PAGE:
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The Power Thief, Book 1 of the Kay Pow Saga

Discussion in 'Self-Promotion' started by Architect_of_Aurah, Jul 1, 2013.

  1. Recently, I entered a competition with my writing group to write the first three pages of a novel you want to sell (doesn't matter if it doesn't wrap up at the end). I didn't win, but read what I wrote below and tell me whether of not you think the judges were unfair!

    Prologue

    The stars; every life-form, planet and celestial body’s fate is tied to them. Ultimately, they are the agents of our destiny. So few consider this in the course of their lives, and yet the dull and ignorant are as much a part of the great celestial ballet as the philosophers and astronomers who contemplate their place within it.
    (Does that sound grandiose to you, or just predictable? I don’t want to sound like I’m churning out something hackneyed simply to draw you in. Oh OK, I’ll just get on with it.)
    Nowhere in this universe or any other does a world’s history owe more to the stars than the world of Aurah. Outwardly it is little different from our own world; blue and green with ice caps at the poles, white clouds girdling the atmosphere and a single, barren moon.
    However, in the night sky of this world is a large, bright star, with a peculiar greenish hue. This is Theta Proxima, the Forest Star, 200 light years away from the Aurah system. Every so often its surface flares, sending bursts of radiation winging towards Aurah. And when the flares reach Aurah, life on its surface changes in the most extraordinary way…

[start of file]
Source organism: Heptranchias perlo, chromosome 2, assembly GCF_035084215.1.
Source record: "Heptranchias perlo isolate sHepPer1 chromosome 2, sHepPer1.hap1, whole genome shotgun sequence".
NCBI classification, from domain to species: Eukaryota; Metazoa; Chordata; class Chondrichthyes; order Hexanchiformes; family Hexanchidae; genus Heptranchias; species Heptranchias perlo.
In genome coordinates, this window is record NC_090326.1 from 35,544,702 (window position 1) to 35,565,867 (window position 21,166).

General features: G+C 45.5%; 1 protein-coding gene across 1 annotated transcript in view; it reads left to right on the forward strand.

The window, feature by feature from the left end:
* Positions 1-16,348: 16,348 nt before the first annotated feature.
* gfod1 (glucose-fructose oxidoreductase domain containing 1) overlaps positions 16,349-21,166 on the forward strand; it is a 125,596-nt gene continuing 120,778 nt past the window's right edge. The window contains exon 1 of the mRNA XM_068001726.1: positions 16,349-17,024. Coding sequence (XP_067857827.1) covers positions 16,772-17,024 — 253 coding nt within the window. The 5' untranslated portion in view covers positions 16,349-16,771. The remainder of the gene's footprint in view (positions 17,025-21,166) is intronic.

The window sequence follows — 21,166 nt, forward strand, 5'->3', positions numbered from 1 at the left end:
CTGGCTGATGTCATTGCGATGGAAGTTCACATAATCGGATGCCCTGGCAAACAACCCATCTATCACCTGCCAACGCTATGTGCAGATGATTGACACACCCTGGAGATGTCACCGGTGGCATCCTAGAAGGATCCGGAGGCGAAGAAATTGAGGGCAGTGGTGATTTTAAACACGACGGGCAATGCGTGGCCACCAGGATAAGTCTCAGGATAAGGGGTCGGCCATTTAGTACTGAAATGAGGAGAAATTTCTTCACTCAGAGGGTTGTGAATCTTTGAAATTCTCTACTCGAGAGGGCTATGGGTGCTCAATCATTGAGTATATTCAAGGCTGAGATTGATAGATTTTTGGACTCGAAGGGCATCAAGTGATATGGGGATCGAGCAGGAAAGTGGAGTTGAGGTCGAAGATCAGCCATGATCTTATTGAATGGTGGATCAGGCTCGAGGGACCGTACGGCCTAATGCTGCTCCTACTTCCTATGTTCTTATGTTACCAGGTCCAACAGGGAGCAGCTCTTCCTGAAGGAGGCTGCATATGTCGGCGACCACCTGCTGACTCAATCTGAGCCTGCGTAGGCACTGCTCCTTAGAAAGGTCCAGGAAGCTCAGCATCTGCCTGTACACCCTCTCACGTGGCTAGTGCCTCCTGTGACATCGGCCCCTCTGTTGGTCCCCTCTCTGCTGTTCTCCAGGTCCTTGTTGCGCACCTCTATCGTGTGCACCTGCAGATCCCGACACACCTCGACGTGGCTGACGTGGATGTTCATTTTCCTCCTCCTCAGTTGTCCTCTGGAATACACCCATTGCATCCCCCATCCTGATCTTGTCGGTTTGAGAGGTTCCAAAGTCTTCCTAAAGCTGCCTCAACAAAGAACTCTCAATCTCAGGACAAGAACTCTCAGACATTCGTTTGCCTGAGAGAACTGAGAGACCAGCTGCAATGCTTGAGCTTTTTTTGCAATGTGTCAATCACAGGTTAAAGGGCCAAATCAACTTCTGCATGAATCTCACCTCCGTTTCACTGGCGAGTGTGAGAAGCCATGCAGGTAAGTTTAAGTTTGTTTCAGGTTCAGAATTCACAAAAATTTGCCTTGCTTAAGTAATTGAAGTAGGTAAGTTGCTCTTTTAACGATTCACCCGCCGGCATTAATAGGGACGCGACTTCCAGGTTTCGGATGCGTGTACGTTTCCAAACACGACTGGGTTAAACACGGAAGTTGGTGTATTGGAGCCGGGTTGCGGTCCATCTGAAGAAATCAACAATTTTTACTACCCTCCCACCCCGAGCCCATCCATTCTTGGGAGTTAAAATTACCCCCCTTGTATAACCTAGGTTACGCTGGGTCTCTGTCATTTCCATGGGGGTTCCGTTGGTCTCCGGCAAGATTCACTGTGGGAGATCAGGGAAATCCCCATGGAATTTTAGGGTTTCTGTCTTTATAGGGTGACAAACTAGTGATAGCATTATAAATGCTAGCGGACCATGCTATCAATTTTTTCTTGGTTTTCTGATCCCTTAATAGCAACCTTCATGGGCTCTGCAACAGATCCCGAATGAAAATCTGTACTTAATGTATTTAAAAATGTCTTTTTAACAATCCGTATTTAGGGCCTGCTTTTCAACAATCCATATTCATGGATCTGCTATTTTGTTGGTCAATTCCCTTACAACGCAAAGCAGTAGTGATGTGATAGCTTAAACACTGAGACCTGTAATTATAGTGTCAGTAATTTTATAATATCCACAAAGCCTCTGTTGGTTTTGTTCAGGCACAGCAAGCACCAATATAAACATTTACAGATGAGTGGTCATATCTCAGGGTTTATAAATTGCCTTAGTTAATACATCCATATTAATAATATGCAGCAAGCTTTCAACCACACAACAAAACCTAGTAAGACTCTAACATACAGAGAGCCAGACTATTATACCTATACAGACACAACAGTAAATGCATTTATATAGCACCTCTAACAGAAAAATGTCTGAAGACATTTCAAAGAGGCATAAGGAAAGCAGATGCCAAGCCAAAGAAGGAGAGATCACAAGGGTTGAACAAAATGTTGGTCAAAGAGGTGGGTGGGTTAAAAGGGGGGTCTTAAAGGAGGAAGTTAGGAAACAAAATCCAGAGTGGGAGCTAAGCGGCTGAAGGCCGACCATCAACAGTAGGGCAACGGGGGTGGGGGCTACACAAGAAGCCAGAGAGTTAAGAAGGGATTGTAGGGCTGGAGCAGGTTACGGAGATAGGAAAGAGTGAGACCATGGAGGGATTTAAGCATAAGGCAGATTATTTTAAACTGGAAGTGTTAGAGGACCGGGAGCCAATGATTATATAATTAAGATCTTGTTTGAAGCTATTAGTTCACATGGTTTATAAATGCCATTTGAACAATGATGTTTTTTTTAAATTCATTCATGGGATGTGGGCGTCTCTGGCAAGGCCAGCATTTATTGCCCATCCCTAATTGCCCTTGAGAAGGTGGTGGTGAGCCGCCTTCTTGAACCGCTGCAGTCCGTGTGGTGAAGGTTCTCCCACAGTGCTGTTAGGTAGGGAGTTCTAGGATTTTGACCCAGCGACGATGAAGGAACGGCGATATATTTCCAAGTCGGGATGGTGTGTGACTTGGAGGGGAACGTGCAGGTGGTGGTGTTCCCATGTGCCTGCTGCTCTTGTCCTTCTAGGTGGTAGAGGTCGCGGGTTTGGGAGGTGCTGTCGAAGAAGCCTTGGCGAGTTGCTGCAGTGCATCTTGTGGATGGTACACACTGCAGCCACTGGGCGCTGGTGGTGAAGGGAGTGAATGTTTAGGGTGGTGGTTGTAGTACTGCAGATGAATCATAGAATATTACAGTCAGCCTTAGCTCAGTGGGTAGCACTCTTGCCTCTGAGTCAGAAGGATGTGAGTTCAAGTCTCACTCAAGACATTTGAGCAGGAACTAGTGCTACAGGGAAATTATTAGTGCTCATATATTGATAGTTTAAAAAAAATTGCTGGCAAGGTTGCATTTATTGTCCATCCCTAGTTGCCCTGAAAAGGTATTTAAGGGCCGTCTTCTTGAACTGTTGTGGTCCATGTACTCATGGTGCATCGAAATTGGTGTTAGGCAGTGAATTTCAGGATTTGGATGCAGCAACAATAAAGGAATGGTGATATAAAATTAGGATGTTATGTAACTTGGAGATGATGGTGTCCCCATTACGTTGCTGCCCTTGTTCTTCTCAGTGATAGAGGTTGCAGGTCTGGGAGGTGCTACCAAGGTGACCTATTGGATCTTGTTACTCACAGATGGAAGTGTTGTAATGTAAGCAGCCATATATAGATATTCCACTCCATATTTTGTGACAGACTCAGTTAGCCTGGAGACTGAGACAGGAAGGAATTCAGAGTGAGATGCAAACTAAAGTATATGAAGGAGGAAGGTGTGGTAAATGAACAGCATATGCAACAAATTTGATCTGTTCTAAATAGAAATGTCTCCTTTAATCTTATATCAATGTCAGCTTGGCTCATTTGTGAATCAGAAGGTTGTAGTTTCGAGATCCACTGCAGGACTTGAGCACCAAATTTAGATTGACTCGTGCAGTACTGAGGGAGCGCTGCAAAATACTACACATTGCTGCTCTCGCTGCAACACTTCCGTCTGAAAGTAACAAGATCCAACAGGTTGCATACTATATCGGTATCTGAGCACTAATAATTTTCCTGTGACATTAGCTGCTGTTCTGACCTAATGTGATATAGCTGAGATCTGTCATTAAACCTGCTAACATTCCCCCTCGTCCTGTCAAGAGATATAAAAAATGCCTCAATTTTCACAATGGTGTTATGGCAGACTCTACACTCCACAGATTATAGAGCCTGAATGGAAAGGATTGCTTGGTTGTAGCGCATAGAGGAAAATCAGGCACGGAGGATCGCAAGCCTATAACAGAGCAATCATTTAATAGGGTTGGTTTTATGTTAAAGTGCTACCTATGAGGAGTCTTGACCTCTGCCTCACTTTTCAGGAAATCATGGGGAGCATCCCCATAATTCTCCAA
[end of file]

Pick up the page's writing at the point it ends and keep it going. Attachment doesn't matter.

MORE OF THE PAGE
(Shall I go on and explain how? Nah, you’re right. No point wasting a chance to develop the plot. Just read on and find out for yourselves.)

    Chapter 1

    The fifty-storey Buckson Building was an apartment block overlooking the eastern end of Midgreen Park. Across the park, the Grevy Building and the great central column of Exchange Towers thrust high above the rooftops of Havenburg, tallest and grandest city on Aurah. Its night time skyline was a view that could have the city council lobbying to change what distance a mile is, just so it could be called mile-high.
    On floor 42 of the Buckson Building, a couple took advantage of their children being asleep by catching up with their favourite TV show. Little did they know that in a shadowy alcove outside their window, Havenburg’s most diligent protector was taking a rest.
    Kay Pow was her name, and she was dressed in a black dojo robe with voluminous sleeves and leggings. Her head was concealed in a black cowl that covered all but her ears and eyes. A dark pink belt sat round her waist, holding the equipment she needed to fight crime.
    As she waited, Kay caught some of what was coming from the nearby flat.